Sherry B, a healthy and active 61-year-old woman, came to my office several months ago. She had noted an unusually fast heart rate during exercise, and felt lightheaded when standing in line at the grocery store or after finishing her five-mile run. She carried a water bottle with her and drank from it throughout our meeting. “I don’t understand!” she said, “I’m always thirsty, even though I drink water constantly.” Most of her symptoms had started the previous year when she decided to “clean up” her lifestyle, began to exercise more regularly, and stopped eating out. She added proudly that she had thrown away her salt shaker.
After ruling out diabetes, weak heart, anemia, and other medical conditions, I suspected that Sherry was one of the few Americans who may actually not consume enough salt in their daily diet.
The dangers of insufficient sodium
Those at higher risk for getting insufficient salt (sodium) in their diet include people who sweat heavily with exercise or at work, have normal or low blood pressure, have normal heart and kidney function, and consume a very-low-sodium diet. In addition to an inappropriately fast heart rate and lightheadedness with standing, other symptoms can include constipation, fatigue, headaches, and even fainting. In extreme cases, excessive sodium restriction can cause brain swelling. There is no simple way to diagnose this problem; routine blood tests, including measurement of sodium levels in the blood, are typically normal.
We all know that too much salt is bad for our health. Excess sodium intake causes elevated blood pressure and increases the risk of cardiovascular disease (CVD). But consuming too little salt can also be harmful.
When we do not replace the salt we lose every day in our urine and feces, exhaled breath, and sweat, we cannot retain sufficient water to properly regulate our blood volume. This is because our kidneys precisely regulate the sodium concentration in our blood so that it matches the concentration in our cells. If we drink too much water without consuming enough sodium, our blood becomes more diluted than our cells. This forces the kidneys to eliminate the excess water as dilute urine. As a result, we can become “dehydrated,” no matter how much water we drink.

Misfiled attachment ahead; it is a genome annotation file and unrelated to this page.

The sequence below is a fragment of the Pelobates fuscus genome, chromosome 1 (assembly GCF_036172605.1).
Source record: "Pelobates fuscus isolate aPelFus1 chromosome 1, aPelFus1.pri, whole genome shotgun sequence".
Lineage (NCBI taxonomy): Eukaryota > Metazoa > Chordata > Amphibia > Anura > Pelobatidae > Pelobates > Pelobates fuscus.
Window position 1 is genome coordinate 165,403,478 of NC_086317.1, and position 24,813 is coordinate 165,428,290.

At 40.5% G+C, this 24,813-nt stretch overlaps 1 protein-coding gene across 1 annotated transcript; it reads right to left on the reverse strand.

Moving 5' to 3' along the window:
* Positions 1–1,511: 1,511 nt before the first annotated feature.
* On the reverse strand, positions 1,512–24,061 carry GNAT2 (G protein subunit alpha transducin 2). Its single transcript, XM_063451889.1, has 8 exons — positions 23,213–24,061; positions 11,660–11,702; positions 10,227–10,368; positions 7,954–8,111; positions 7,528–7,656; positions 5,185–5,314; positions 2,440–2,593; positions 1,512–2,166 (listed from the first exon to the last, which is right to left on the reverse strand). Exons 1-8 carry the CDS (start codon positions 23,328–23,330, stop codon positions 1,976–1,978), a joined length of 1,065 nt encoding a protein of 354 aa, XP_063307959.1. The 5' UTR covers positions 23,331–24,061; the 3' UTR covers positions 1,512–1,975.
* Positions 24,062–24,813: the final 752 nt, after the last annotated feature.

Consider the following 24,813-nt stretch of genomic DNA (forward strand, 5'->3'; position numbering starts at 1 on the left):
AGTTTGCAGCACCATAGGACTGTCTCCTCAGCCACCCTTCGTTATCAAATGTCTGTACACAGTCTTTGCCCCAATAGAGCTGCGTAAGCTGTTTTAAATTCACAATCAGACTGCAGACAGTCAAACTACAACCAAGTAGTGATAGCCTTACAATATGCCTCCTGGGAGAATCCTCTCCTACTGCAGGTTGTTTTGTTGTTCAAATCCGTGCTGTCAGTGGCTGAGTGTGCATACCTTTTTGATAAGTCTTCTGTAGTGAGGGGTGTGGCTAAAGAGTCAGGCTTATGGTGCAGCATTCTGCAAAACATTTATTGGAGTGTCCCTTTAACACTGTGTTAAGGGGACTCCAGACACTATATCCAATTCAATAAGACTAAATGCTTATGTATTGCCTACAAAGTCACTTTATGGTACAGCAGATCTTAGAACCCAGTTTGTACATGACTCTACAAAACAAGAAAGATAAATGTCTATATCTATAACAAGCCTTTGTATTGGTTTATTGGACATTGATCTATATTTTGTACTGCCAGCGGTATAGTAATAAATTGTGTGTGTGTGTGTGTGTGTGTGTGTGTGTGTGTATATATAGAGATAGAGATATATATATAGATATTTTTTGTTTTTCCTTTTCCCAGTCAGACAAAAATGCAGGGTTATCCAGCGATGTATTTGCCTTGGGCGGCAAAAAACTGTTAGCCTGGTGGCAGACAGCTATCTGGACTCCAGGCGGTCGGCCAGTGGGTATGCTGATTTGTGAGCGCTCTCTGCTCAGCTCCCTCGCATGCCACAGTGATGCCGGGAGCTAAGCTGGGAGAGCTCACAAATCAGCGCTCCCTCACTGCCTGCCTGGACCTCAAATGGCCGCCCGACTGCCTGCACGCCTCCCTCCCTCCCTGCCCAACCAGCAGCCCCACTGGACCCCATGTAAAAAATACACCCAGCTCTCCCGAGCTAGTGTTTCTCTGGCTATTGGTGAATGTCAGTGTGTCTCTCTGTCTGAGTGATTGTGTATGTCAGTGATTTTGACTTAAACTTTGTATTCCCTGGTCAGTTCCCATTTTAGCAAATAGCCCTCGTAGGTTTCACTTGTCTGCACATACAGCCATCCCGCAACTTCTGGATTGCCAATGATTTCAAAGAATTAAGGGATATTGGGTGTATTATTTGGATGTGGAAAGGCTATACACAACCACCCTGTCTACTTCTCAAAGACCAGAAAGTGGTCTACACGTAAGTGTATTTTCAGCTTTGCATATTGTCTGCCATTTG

How much sodium do we need?
Individual sodium needs vary, but most people require at least 1,500 milligrams (mg) of sodium every day (roughly 2/3 of a teaspoon of table salt), with an additional 300 mg added per hour of exercise. When sodium intake is extremely restricted, the body compensates by increasing production of hormones called renin and aldosterone, which signal the blood vessels to narrow, and tell the kidneys to retain salt and water in an attempt to maintain balance. When sodium intake is so low that blood pressure drops when we stand (orthostatic hypotension), the body produces more norepinephrine, a “fight or flight” hormone that tells the heart to beat more quickly and forcefully.
Many studies have shown that consuming more than 5,000 mg of sodium per day is associated with increased risk for CVD. The PURE study, the largest international study to examine the relationship between sodium intake and health, looked at the relationship between sodium consumption and CVD risk in over 95,000 people from the general population. The authors reported a J-shaped association, with the lowest risk of CVD events in those with moderate sodium consumption (about 4,500 mg per day). Both higher and lower consumption (less than 3,000 mg per day) was associated with increased risk. (The study accounted for those who consume very little salt due to other illnesses.)
Moderation is key
The great majority of Americans consume excessive amounts of sodium, mostly in the form of commercially processed foods. Approximately 80% of our sodium intake comes from processed and restaurant foods, another 15% from foods that contain sodium such as olives and pickles, and only about 5% from salt added in the home.
From a CVD standpoint, the ideal diet would mainly consist of home-cooked, plant-based foods, but with a modest amount of added salt. With this strategy it is almost impossible to exceed the (somewhat arbitrary) 2,300 mg upper limit recommended by the American Heart Association.
Without a doubt, the typical Western diet, heavy in processed foods and extremely high in sodium, is contributing to excess CVD risk in the majority of Americans. However, we also need to keep in mind that a modest amount of sodium is essential for proper regulation of blood volume and nervous system function. In otherwise healthy people, there is no proven benefit, and possible harm, from overly restricting salt intake.
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